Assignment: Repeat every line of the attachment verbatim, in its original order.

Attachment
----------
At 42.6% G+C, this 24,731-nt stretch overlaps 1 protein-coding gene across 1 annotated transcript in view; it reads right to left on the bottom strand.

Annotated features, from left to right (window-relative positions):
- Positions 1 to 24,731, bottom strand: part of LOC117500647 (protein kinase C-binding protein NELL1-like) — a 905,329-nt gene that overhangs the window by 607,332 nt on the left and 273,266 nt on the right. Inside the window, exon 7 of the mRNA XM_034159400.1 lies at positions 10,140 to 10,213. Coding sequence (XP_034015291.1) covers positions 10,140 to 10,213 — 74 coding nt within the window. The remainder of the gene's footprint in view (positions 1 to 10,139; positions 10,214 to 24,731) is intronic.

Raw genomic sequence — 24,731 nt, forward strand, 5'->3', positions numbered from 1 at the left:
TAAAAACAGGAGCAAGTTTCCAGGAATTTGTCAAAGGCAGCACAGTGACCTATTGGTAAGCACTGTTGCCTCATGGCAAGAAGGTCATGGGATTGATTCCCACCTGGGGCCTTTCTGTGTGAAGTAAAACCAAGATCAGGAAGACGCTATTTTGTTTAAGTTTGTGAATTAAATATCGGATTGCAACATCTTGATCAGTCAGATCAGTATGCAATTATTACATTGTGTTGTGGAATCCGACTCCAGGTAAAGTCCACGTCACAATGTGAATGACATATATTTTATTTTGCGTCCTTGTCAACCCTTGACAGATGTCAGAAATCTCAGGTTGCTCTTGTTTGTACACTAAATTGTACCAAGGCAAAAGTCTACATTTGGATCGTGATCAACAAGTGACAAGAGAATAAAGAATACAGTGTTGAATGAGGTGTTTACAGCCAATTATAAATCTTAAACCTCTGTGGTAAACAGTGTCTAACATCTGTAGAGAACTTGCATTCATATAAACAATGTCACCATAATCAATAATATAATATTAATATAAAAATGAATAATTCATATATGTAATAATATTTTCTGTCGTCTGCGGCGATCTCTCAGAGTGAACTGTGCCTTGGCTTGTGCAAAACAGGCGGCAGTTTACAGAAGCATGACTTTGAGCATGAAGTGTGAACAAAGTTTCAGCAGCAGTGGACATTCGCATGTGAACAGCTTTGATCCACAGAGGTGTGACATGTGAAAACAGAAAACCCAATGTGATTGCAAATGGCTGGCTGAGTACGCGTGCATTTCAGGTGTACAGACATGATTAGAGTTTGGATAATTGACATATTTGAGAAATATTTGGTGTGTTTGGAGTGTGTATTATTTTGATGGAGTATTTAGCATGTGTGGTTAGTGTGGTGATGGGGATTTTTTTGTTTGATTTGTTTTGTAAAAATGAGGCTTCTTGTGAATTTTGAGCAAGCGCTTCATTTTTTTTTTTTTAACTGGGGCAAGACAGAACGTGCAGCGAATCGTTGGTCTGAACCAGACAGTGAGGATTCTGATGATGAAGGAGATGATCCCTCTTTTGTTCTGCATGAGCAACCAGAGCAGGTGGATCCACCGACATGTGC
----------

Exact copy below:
At 42.6% G+C, this 24,731-nt stretch overlaps 1 protein-coding gene across 1 annotated transcript in view; it reads right to left on the bottom strand.

Annotated features, from left to right (window-relative positions):
- Positions 1 to 24,731, bottom strand: part of LOC117500647 (protein kinase C-binding protein NELL1-like) — a 905,329-nt gene that overhangs the window by 607,332 nt on the left and 273,266 nt on the right. Inside the window, exon 7 of the mRNA XM_034159400.1 lies at positions 10,140 to 10,213. Coding sequence (XP_034015291.1) covers positions 10,140 to 10,213 — 74 coding nt within the window. The remainder of the gene's footprint in view (positions 1 to 10,139; positions 10,214 to 24,731) is intronic.

Raw genomic sequence — 24,731 nt, forward strand, 5'->3', positions numbered from 1 at the left:
TAAAAACAGGAGCAAGTTTCCAGGAATTTGTCAAAGGCAGCACAGTGACCTATTGGTAAGCACTGTTGCCTCATGGCAAGAAGGTCATGGGATTGATTCCCACCTGGGGCCTTTCTGTGTGAAGTAAAACCAAGATCAGGAAGACGCTATTTTGTTTAAGTTTGTGAATTAAATATCGGATTGCAACATCTTGATCAGTCAGATCAGTATGCAATTATTACATTGTGTTGTGGAATCCGACTCCAGGTAAAGTCCACGTCACAATGTGAATGACATATATTTTATTTTGCGTCCTTGTCAACCCTTGACAGATGTCAGAAATCTCAGGTTGCTCTTGTTTGTACACTAAATTGTACCAAGGCAAAAGTCTACATTTGGATCGTGATCAACAAGTGACAAGAGAATAAAGAATACAGTGTTGAATGAGGTGTTTACAGCCAATTATAAATCTTAAACCTCTGTGGTAAACAGTGTCTAACATCTGTAGAGAACTTGCATTCATATAAACAATGTCACCATAATCAATAATATAATATTAATATAAAAATGAATAATTCATATATGTAATAATATTTTCTGTCGTCTGCGGCGATCTCTCAGAGTGAACTGTGCCTTGGCTTGTGCAAAACAGGCGGCAGTTTACAGAAGCATGACTTTGAGCATGAAGTGTGAACAAAGTTTCAGCAGCAGTGGACATTCGCATGTGAACAGCTTTGATCCACAGAGGTGTGACATGTGAAAACAGAAAACCCAATGTGATTGCAAATGGCTGGCTGAGTACGCGTGCATTTCAGGTGTACAGACATGATTAGAGTTTGGATAATTGACATATTTGAGAAATATTTGGTGTGTTTGGAGTGTGTATTATTTTGATGGAGTATTTAGCATGTGTGGTTAGTGTGGTGATGGGGATTTTTTTGTTTGATTTGTTTTGTAAAAATGAGGCTTCTTGTGAATTTTGAGCAAGCGCTTCATTTTTTTTTTTTTAACTGGGGCAAGACAGAACGTGCAGCGAATCGTTGGTCTGAACCAGACAGTGAGGATTCTGATGATGAAGGAGATGATCCCTCTTTTGTTCTGCATGAGCAACCAGAGCAGGTGGATCCACCGACATGTGC